In the event that numbers do run out in specific areas Ofcom proposes making additional numbers available in targeted areas by way of ‘overlay codes’, this being the introduction of second area codes for the specific area in question. In the long term the emergence of technological advances such as ‘Voice over IP’ (VoIP) and in particular Internet Protocol (IP) based ‘Next Generation Networks’ (NGNs) which fundamentally change the way in which calls are routed will substantially reduce the demand on number capacity.

Effective number management

To encourage efficient number allocation, Ofcom proposes changing its current administrative based management of numbers to market based mechanisms. For example, charging service providers a nominal sum to allocate numbers, which will encourage them to utilise their numbers more effectively.

Ofcom recognises however that the earliest this could be effectively introduced is 2007. It stresses that any attempts by service providers to apply for large amounts of numbers prior to the introduction of the fee will not work as any charge would cover all allocated numbers.

Changes to number ranges

  • Ofcom proposes the introduction of a new nation-wide number 03 for providers who do not wish to make additional charges to customers for calling them. Premium charges to this number range will be forbidden and call charges will be at geographic rates to ensure consumer confidence in the meaning of number ranges.
  • It is proposed that the ability to charge premiums on nation-wide numbers be restricted to the existing nation-wide number range 08. Price confusion will be further reduced by relating price to a two-digit number range from 080 to 089, the former being free and the latter the most expensive. Additional numbers will be allocated to the range as and when demand requires it but Ofcom expects that any increases in demand will be offset by the creation of the new 03 range.
  • Ofcom proposes that the 09 range be simplified in structure similarly to the 08 range with a two-digit range between 090 and 099 representing different types of services. For example, 090 being designated to charities and 099 to adult numbers. Of significance to consumers concerned with number continuation the consultation paper does not propose forced migration from the existing three-digit service provision of 08 and 09 numbers to two-digit number provisions but hopes that the success of these proposals will encourage voluntary migration.
  • The 0800 number range will be left alone as research shows that there is no danger of number exhaustion in this range and it is a range in which consumer confidence is strong.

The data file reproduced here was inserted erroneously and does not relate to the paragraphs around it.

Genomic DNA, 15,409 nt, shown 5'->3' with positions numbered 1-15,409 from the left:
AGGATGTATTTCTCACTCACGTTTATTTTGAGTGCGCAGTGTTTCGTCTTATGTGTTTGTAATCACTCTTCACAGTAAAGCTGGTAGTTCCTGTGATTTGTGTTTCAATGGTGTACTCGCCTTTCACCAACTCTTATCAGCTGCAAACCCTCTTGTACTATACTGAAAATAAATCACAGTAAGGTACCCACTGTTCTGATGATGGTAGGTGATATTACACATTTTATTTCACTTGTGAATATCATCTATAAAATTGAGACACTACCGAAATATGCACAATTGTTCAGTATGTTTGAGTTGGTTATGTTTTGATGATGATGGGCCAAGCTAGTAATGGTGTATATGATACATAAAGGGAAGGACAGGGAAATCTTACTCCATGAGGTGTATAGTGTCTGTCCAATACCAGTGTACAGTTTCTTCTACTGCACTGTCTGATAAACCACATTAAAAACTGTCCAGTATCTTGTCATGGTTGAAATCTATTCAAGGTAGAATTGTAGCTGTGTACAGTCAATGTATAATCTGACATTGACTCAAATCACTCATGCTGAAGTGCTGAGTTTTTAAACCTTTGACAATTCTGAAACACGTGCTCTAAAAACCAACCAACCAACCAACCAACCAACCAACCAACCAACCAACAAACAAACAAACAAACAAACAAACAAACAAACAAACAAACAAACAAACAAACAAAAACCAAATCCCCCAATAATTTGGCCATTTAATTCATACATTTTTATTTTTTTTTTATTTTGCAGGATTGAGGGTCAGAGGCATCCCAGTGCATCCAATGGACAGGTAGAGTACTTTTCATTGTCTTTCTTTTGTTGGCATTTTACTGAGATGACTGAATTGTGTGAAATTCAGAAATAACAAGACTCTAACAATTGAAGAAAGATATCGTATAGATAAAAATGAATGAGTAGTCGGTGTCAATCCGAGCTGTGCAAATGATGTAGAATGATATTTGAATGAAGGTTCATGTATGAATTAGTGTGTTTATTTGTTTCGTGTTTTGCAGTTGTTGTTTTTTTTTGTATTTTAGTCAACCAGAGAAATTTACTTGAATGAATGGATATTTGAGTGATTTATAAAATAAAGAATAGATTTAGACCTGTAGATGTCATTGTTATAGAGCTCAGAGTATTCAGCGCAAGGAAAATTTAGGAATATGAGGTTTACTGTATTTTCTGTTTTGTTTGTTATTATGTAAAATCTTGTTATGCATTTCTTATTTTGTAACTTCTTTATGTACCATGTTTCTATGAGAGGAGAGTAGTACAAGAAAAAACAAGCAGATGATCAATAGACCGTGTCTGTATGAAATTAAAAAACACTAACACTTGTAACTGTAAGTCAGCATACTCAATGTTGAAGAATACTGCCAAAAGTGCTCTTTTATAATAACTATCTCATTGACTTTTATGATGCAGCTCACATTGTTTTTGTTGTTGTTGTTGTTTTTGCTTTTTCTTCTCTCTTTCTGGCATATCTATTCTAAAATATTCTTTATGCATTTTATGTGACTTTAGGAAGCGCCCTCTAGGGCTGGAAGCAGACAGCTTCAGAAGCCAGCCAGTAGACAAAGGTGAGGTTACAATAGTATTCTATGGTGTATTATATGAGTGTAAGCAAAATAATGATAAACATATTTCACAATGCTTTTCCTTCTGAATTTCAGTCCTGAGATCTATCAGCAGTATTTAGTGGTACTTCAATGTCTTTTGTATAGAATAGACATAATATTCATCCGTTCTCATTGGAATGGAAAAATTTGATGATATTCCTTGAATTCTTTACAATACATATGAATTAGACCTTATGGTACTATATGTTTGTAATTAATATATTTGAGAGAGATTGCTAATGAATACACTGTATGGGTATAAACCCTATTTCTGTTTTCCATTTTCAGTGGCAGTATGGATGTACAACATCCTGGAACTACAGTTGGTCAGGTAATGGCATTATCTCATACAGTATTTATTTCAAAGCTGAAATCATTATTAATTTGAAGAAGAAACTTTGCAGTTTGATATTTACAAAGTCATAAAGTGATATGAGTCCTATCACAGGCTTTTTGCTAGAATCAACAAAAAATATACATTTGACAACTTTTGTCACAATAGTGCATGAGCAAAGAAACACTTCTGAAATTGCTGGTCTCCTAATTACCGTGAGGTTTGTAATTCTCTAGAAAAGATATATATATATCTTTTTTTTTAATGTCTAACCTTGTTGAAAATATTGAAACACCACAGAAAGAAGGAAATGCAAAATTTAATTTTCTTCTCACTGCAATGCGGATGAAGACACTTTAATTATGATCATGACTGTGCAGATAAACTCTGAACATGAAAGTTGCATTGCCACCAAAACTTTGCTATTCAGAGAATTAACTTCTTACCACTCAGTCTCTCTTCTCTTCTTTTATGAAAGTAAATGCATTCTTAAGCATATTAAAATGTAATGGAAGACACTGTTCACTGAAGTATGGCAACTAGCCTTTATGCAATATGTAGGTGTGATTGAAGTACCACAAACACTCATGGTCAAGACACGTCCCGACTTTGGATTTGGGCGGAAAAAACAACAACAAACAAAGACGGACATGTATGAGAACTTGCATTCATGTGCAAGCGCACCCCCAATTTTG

• Finally Ofcom proposes that the 07 range become solely a mobile services range and to transfer existing personal numbers from the 07 range into a newly created 06 range. Ofcom’s research has shown that the current existence of personal number services in the 07 range confuses consumers and is open to abuse by service providers. Ofcom proposes that personal number services be allowed to migrate to the new 06 range within three years and the imposition of charge ceiling on personal number calls. It is therefore proposed that the 06 range consist of these numbers and any subsequently created personal numbers. Ofcom provisionally suggests that in the long term the 06 range be made available to individual numbers.

Consumer protection tests

To restore consumer and business trust in numbers and prevent abuse by providers of the market, Ofcom proposes putting in place a system to ensure that where there is persistent and/or serious abuse of consumers by an applicant they will not be allocated numbers. It is recommended that these tests be objective and based on specific consumer protection standards that must not be breached more than once in the year prior to application. Ofcom proposes each case be judged on a case by case basis.

Consultation will end in May 2006 and Ofcom invites written views and comments on issues raised in the consultation paper by 5pm, 4 May 2006. Ofcom will consult further on all the above issues in the summer of 2006 with a view to publishing the final outcome by the end of 2006.

To access the consultation paper, please click here.

This article was written for Law-Now, CMS Cameron McKenna's free online information service. To register for Law-Now, please go to www.law-now.com/law-now/mondaq

Law-Now information is for general purposes and guidance only. The information and opinions expressed in all Law-Now articles are not necessarily comprehensive and do not purport to give professional or legal advice. All Law-Now information relates to circumstances prevailing at the date of its original publication and may not have been updated to reflect subsequent developments.

The original publication date for this article was 09/03/2006.